The diagnosis of Q fever relies mainly on serology, with Phase I and Phase II antibodies distinguishing acute from chronic disease. Several diagnostic methods, including microagglutination, complement fixation, radioimmunoassay, indirect immunofluorescence antibody tests (immunofluorescence assay), indirect haemolysis test, ELISA, enzyme-linked immunosorbent fluorescence assay, dot immunoblotting, and Western immunoblotting have been described. Molecular techniques such as PCR have proven to be more sensitive than standard culture techniques for retrospective diagnosis.
Tetracyclines are considered the best choice for treatment of acute Q fever. The first-line therapy for acute Q fever is doxycycline or a fluoroquinilone, whereas, for chronic Q fever, a combination of doxycycline and hydroxychloroquine is preferred (Dumler, 2002).
Q fever in man could be controlled by reducing the environmental contamination originating from infected livestock. Persons at greater risk, such as veterinarians, laboratory personnel and workers in abattoirs and wool shearing units should be immunized with the available vaccine. Several vaccines produced from Phase I whole cell C.burnetii are effective in protecting against the infection in humans.
This disease is on the World Organization for Animal Health (OIE) list of Notifiable Diseases, which includes the transmissible diseases that are considered to be of socioeconomic and/or public health importance within countries and that are significant in the international trade of animals and animal products.
Hosts/Species AffectedTop of page
The range of animal hosts involved in the epidemiology of Q fever is extremely broad and ranges from ticks to primates. It is impossible to distinguish between true and unusual hosts. The organism in nature is maintained by two cycles. The basic cycle involves many species of wildlife and their ectoparasites and the second cycle involves domestic animals. Domestic ruminants are thought to be the main reservoirs for Coxiella burnetii but cats, rabbits, birds, and other animals commonly associated with humans, are also susceptible to infection are possible sources of infection (OIE, 2004). Natural infections have been shown to occur in sheep, dogs that have ingested placentas of infected farm animals (Mantovani and Benazzi, 1953). Dairy cattle with reproductive disorders are important reservoirs of C. burnetii (To et al., 1998). Infected cows may get rid of the infection after a few months but may become carriers, with the agent localized in mammary glands and excreted throughout many lactation periods. However, seroprevalence of C. burnetii has no significant correlation with fertility in herds (Literák and Kroupa, 1998). C. burnetii has also been isolated from ticks, fleas, lice and mites that parasitized domestic and wild animals.
The pathogen’s strong resistance to environmental factors ensures its survival and its ability to infect new susceptible hosts. In Europe, cases of acute Q fever are more frequently reported in spring and early summer. The maximum incidence of Q fever is thought to be related to the lambing season, which contributes to heavy contamination of the environment with C. burnetii.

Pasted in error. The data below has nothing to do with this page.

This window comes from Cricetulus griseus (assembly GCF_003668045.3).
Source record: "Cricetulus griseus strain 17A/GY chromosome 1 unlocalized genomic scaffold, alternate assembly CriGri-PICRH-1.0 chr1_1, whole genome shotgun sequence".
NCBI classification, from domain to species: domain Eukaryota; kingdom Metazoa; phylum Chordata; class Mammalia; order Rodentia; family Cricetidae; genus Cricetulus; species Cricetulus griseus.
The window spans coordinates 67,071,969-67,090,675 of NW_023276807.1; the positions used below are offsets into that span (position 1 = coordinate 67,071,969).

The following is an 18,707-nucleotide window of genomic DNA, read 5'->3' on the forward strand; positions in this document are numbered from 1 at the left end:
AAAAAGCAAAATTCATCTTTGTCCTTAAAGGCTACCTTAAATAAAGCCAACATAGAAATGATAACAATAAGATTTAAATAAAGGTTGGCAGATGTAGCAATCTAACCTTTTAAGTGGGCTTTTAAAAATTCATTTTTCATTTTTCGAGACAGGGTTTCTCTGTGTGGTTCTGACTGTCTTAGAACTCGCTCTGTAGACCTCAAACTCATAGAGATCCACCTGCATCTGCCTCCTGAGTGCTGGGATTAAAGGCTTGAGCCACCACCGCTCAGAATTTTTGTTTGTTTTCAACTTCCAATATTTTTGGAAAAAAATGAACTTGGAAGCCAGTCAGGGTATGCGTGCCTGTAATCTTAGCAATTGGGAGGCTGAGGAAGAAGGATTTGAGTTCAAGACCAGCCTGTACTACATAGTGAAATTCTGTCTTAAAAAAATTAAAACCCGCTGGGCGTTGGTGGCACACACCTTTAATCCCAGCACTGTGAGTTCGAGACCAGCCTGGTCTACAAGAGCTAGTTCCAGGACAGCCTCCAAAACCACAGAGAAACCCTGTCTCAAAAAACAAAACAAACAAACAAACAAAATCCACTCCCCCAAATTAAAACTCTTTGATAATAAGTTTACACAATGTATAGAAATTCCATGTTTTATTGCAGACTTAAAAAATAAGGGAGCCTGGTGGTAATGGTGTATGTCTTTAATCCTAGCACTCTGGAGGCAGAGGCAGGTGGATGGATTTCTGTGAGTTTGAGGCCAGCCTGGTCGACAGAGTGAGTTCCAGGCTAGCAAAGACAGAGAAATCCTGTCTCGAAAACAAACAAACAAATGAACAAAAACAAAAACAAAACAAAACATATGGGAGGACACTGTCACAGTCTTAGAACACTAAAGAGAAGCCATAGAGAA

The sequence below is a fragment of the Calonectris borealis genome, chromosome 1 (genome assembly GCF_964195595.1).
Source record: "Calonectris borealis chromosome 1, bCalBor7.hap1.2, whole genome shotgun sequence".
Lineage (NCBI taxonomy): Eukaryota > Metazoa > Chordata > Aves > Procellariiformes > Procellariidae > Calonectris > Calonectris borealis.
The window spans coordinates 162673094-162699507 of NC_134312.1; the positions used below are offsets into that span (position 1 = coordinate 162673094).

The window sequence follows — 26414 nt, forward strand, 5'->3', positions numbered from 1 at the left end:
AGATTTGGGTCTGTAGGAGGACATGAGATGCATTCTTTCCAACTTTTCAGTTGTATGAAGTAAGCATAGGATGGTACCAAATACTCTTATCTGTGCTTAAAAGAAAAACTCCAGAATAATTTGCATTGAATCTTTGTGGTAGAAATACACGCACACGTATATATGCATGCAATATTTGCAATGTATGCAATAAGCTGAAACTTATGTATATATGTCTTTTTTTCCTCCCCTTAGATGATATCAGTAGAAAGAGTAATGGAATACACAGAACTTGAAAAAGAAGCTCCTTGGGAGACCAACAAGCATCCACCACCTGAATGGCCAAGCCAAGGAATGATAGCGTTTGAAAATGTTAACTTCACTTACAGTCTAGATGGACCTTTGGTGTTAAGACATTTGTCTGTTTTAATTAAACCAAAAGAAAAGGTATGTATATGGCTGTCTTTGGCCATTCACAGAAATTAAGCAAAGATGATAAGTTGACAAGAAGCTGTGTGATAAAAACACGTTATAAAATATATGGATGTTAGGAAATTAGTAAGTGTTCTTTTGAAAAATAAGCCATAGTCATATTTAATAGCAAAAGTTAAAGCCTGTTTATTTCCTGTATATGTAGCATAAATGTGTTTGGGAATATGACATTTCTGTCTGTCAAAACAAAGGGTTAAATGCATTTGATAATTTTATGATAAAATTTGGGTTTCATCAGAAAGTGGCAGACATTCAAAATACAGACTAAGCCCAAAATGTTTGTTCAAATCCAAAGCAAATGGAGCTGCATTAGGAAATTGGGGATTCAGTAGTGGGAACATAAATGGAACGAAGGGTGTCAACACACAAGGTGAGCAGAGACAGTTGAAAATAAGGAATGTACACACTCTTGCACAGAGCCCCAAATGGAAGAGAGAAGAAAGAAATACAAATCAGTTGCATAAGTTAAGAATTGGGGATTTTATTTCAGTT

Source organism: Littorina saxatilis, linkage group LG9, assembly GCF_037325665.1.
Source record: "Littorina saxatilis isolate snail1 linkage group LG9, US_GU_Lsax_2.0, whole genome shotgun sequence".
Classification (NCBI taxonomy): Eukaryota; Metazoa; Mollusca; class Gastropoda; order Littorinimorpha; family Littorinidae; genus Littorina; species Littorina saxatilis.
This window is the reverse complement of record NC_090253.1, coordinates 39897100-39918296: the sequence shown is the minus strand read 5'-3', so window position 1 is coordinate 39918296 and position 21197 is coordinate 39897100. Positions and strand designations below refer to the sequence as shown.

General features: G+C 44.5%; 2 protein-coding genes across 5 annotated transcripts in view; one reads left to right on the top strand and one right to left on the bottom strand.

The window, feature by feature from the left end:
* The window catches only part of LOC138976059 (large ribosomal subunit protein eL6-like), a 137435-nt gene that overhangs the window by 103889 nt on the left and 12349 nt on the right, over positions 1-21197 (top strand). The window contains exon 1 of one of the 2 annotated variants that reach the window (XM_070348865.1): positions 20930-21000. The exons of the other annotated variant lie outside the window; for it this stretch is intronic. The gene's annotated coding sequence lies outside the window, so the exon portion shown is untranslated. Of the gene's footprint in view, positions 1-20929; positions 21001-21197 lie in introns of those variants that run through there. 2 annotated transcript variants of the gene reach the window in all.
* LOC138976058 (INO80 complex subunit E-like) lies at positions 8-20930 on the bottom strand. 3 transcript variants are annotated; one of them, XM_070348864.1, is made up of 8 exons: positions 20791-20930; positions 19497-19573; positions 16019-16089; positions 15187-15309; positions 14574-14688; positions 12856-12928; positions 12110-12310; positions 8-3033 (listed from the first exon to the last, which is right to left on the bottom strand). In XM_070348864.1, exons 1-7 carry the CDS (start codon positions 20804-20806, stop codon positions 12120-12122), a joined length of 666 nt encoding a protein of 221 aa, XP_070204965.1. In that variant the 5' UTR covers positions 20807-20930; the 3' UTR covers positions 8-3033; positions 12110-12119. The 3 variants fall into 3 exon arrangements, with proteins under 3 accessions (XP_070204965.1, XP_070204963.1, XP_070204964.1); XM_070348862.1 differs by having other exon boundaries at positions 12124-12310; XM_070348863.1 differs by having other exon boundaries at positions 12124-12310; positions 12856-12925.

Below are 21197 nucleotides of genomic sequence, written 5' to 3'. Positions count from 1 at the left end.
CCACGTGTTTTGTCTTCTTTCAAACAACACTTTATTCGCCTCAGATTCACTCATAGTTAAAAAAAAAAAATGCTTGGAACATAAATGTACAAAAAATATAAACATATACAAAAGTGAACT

DistributionTop of page
With the notable exception of New Zealand, prevalence of Q fever is worldwide. Disease occurs chiefly in countries where substantial numbers of cattle, sheep and goats are produced. The presence of serum antibodies against Coxiella burnetii has been reported in farm animals from several geographical areas. In the USA, infection among dairy herds is widespread. However, in most countries, Q fever is not included in the list of nationally notifiable diseases.
Distribution TableTop of page
The distribution in this summary table is based on all the information available. When several references are cited, they may give conflicting information on the status. Further details may be available for individual references in the Distribution Table Details section which can be selected by going to Generate Report.
|Continent/Country/Region||Distribution||Last Reported||Origin||First Reported||Invasive||Reference||Notes|
|Afghanistan||Disease not reported||OIE Handistatus, 2005|
|Azerbaijan||No information available||OIE Handistatus, 2005|
|Bahrain||No information available||OIE Handistatus, 2005|
|Bhutan||Disease never reported||OIE Handistatus, 2005|
|Brunei Darussalam||No information available||OIE Handistatus, 2005|
|China||Widespread||Fan et al., 1987; Ning et al., 1992|
|-Hong Kong||No information available||OIE Handistatus, 2005|
|-Shandong||Localised||Zhong and Li, 1996|
|-Sichuan||Localised||Ning et al., 1992|
|-Tibet||Widespread||Zhou et al., 1998|
|Georgia (Republic of)||Disease never reported||OIE Handistatus, 2005|
|India||Widespread||Native||Malik and Yadav, 2002; Malik and Vaidya, 2005; OIE Handistatus, 2005|
|-Delhi||Widespread||Choudhury et al., 1971; Yadav and Sethi, 1979; Rana et al., 1987|
|-Haryana||Widespread||Kulshreshtha et al., 1974; Kaushik and Kulshreshtha, 1982|
|-Indian Punjab||Widespread||Randhawa et al., 1973; Sodhi et al., 1980; Sodhi et al., 1982|
|-Karnataka||Widespread||Joshi et al., 1976; Stephen and Rao, 1979|
|-Madhya Pradesh||Widespread||Tanwani et al., 1979|
|-Maharashtra||Widespread||Menon et al., 1975; Padbidri et al., 1984|
|-Odisha||Widespread||Padbidri et al., 1981|
|-Rajasthan||Widespread||Joshi et al., 1979; Mathur, 1979|